In response to my CIF article, David Blackburn at the Spectator says:
No doubt, the party leadership is racist. Most have convictions for inciting racial hatred and connections with White Supremacists across the globe. Itâ€™s an open and shut case. Are the million who voted BNP also uniformly racist? Emphatically not. Research by Nothing British indicates that BNP supporters are not defined by extreme racial attitudes.
I have to run but I’ll respond quickly now – I don’t think racism is entirely just about extreme attitudes around whether black people are inherently more stupid than whites.
I remember getting into a long conversation with Simon Darby, now deputy leader of the BNP and then the press officer, about genetic differences. He maintained that black people were more stupid, but Asians (especially Chinese) and some Jews were more intelligent than whites.
So it’s more racial determinism than racial hostility in some ways. Racism though is racial hostility. It’s not about IQ but when you see someone of a different colour or background and hate them because of that background. In that regard someone could say they don’t have anything against Asians per se, but if they think they’re all mostly suicide bombers or benefit scroungers then that is naked prejudice.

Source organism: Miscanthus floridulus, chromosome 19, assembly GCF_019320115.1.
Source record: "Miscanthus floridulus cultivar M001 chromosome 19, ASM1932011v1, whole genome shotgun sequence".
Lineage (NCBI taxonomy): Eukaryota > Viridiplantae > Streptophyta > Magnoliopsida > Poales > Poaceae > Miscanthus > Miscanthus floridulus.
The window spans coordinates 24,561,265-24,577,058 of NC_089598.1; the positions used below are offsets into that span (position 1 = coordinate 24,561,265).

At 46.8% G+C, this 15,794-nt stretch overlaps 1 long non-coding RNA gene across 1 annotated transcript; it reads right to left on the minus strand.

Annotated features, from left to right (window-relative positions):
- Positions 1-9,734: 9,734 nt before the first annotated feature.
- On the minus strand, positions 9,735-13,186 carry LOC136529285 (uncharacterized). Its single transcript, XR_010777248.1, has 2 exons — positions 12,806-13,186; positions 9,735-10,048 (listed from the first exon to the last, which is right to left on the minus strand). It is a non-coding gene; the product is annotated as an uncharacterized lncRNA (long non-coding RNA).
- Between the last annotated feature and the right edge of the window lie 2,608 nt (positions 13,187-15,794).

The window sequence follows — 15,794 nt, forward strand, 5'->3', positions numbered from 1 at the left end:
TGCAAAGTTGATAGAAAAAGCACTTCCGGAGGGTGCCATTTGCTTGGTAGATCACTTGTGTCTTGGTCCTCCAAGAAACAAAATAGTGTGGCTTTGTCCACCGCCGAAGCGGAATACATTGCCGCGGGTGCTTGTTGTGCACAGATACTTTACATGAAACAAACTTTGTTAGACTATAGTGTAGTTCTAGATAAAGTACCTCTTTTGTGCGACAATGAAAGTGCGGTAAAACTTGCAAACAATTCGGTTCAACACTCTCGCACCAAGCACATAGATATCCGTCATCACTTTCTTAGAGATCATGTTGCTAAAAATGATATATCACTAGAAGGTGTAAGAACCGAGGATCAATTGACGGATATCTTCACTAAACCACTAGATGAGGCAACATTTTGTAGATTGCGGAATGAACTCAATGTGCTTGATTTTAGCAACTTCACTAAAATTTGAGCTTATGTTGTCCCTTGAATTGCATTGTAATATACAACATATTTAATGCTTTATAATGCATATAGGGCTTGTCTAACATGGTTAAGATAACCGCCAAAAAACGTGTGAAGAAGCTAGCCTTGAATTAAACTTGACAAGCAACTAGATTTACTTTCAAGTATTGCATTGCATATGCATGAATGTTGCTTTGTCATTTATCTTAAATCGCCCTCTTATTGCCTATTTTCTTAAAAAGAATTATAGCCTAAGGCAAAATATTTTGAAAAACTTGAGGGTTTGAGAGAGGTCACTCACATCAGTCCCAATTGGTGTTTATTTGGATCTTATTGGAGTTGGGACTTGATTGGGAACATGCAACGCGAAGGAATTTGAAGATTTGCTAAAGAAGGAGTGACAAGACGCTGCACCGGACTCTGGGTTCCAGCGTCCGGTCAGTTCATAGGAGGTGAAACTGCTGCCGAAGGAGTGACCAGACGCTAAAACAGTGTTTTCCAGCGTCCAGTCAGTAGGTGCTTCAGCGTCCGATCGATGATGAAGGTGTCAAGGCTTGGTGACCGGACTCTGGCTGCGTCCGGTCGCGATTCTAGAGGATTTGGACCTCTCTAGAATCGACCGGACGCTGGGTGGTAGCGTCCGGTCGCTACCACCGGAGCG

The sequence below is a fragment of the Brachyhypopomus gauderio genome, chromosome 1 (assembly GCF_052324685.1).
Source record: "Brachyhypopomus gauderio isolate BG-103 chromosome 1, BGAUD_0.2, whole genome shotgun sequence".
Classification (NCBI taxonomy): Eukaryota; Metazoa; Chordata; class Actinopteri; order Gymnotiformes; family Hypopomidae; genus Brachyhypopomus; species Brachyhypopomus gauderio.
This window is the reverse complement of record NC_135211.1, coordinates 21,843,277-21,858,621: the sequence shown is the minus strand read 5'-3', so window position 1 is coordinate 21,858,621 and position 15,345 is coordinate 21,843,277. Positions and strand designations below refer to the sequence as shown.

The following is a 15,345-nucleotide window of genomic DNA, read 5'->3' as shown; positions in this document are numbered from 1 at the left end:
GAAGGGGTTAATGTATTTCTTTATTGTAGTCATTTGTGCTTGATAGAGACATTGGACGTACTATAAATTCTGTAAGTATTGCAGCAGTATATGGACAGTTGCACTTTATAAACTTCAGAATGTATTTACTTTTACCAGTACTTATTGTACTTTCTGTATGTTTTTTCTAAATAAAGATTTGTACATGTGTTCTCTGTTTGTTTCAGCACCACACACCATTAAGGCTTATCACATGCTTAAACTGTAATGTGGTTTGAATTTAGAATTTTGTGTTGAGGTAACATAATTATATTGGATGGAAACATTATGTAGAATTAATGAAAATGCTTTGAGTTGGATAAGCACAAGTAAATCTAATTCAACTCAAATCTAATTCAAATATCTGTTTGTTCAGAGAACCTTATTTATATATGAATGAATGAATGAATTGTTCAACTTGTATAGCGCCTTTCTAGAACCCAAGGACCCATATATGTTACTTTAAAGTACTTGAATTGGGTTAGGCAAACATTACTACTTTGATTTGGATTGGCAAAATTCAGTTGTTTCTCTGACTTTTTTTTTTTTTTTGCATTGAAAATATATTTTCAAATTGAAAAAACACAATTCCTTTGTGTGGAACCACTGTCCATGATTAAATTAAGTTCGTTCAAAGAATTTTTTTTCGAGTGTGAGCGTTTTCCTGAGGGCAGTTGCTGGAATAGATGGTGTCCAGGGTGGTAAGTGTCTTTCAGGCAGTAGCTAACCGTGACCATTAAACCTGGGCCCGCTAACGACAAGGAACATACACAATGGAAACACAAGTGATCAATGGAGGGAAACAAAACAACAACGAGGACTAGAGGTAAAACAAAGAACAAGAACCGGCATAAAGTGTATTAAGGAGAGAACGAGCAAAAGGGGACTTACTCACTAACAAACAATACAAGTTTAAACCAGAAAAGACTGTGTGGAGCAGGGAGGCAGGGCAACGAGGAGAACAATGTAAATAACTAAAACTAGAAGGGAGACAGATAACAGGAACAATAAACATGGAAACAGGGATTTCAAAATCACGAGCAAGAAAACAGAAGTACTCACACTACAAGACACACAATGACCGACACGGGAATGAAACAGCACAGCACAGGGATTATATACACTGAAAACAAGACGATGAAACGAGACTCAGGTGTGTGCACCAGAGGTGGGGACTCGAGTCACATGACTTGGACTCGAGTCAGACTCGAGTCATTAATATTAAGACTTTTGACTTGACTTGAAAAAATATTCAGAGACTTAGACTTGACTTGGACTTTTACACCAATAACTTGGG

The BNP have long abandoned citing racial differences in their strategy, hence the poll David refers to. Instead they focus on cultural differences and stigmatising minorities as ‘the other’ or as drug dealers, rapists, suicide bombers, benefit scroungers, thieves etc. That is still racism, and people who vote for the BNP on that basis are still racist. That Sikh guy who hates Muslims and is embracing the BNP – is he not xenophobic? Of course he is. It’s absurd to think otherwise.
David also adds:
BNP voters have been frozen out of mainstream political debate because they have been excluded from, to pinch a phrase, the proceeds of growth.
Maybe – though I’d like to see the polling data to support this. A roughly same percentage of people supported the BNP and NatFront back int he 60s and 70s when economic growth was much even distributed. What was their reason then?
And even if that is the reason now, surely Conservatives should be arguing for a more equal society and stronger employee rights for the poorest workers? But they don’t.
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Filed in: Race politics